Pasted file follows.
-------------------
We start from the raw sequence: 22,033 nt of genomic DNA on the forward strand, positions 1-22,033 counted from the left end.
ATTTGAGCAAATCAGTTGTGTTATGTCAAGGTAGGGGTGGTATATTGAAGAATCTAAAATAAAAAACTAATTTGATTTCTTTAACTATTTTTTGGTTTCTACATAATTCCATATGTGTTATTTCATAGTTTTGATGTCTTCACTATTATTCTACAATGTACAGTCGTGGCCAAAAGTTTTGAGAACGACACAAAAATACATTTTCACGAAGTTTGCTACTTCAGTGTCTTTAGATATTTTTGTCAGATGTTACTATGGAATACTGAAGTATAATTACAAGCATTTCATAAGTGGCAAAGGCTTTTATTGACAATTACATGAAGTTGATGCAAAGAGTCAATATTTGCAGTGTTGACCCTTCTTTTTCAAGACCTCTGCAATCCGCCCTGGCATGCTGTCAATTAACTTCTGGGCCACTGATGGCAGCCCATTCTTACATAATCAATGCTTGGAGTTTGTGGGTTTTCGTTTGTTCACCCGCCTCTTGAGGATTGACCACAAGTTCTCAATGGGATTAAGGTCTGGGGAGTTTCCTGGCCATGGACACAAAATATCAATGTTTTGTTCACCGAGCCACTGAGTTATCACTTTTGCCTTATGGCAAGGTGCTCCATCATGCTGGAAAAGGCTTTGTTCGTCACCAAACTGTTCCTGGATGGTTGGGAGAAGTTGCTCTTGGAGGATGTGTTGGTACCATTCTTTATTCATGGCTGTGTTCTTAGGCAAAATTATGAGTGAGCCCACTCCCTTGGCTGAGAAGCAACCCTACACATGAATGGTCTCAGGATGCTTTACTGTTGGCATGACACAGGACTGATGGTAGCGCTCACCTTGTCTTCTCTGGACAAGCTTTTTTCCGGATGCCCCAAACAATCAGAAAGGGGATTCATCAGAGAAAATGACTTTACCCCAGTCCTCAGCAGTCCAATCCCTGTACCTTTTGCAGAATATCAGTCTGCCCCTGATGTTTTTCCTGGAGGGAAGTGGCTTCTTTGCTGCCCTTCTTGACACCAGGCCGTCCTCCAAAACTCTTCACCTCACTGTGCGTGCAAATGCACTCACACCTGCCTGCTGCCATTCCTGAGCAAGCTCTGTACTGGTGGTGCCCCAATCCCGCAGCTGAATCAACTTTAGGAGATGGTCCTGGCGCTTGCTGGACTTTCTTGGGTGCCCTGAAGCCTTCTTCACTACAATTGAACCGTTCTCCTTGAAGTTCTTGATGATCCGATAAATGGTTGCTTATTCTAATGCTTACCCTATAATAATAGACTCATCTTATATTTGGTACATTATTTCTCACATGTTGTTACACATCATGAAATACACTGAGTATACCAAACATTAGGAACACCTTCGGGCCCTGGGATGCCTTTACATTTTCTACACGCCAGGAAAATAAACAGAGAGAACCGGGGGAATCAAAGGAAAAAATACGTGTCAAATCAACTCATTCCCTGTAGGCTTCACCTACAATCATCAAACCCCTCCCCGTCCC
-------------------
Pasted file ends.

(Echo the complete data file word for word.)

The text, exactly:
We start from the raw sequence: 22,033 nt of genomic DNA on the forward strand, positions 1-22,033 counted from the left end.
ATTTGAGCAAATCAGTTGTGTTATGTCAAGGTAGGGGTGGTATATTGAAGAATCTAAAATAAAAAACTAATTTGATTTCTTTAACTATTTTTTGGTTTCTACATAATTCCATATGTGTTATTTCATAGTTTTGATGTCTTCACTATTATTCTACAATGTACAGTCGTGGCCAAAAGTTTTGAGAACGACACAAAAATACATTTTCACGAAGTTTGCTACTTCAGTGTCTTTAGATATTTTTGTCAGATGTTACTATGGAATACTGAAGTATAATTACAAGCATTTCATAAGTGGCAAAGGCTTTTATTGACAATTACATGAAGTTGATGCAAAGAGTCAATATTTGCAGTGTTGACCCTTCTTTTTCAAGACCTCTGCAATCCGCCCTGGCATGCTGTCAATTAACTTCTGGGCCACTGATGGCAGCCCATTCTTACATAATCAATGCTTGGAGTTTGTGGGTTTTCGTTTGTTCACCCGCCTCTTGAGGATTGACCACAAGTTCTCAATGGGATTAAGGTCTGGGGAGTTTCCTGGCCATGGACACAAAATATCAATGTTTTGTTCACCGAGCCACTGAGTTATCACTTTTGCCTTATGGCAAGGTGCTCCATCATGCTGGAAAAGGCTTTGTTCGTCACCAAACTGTTCCTGGATGGTTGGGAGAAGTTGCTCTTGGAGGATGTGTTGGTACCATTCTTTATTCATGGCTGTGTTCTTAGGCAAAATTATGAGTGAGCCCACTCCCTTGGCTGAGAAGCAACCCTACACATGAATGGTCTCAGGATGCTTTACTGTTGGCATGACACAGGACTGATGGTAGCGCTCACCTTGTCTTCTCTGGACAAGCTTTTTTCCGGATGCCCCAAACAATCAGAAAGGGGATTCATCAGAGAAAATGACTTTACCCCAGTCCTCAGCAGTCCAATCCCTGTACCTTTTGCAGAATATCAGTCTGCCCCTGATGTTTTTCCTGGAGGGAAGTGGCTTCTTTGCTGCCCTTCTTGACACCAGGCCGTCCTCCAAAACTCTTCACCTCACTGTGCGTGCAAATGCACTCACACCTGCCTGCTGCCATTCCTGAGCAAGCTCTGTACTGGTGGTGCCCCAATCCCGCAGCTGAATCAACTTTAGGAGATGGTCCTGGCGCTTGCTGGACTTTCTTGGGTGCCCTGAAGCCTTCTTCACTACAATTGAACCGTTCTCCTTGAAGTTCTTGATGATCCGATAAATGGTTGCTTATTCTAATGCTTACCCTATAATAATAGACTCATCTTATATTTGGTACATTATTTCTCACATGTTGTTACACATCATGAAATACACTGAGTATACCAAACATTAGGAACACCTTCGGGCCCTGGGATGCCTTTACATTTTCTACACGCCAGGAAAATAAACAGAGAGAACCGGGGGAATCAAAGGAAAAAATACGTGTCAAATCAACTCATTCCCTGTAGGCTTCACCTACAATCATCAAACCCCTCCCCGTCCC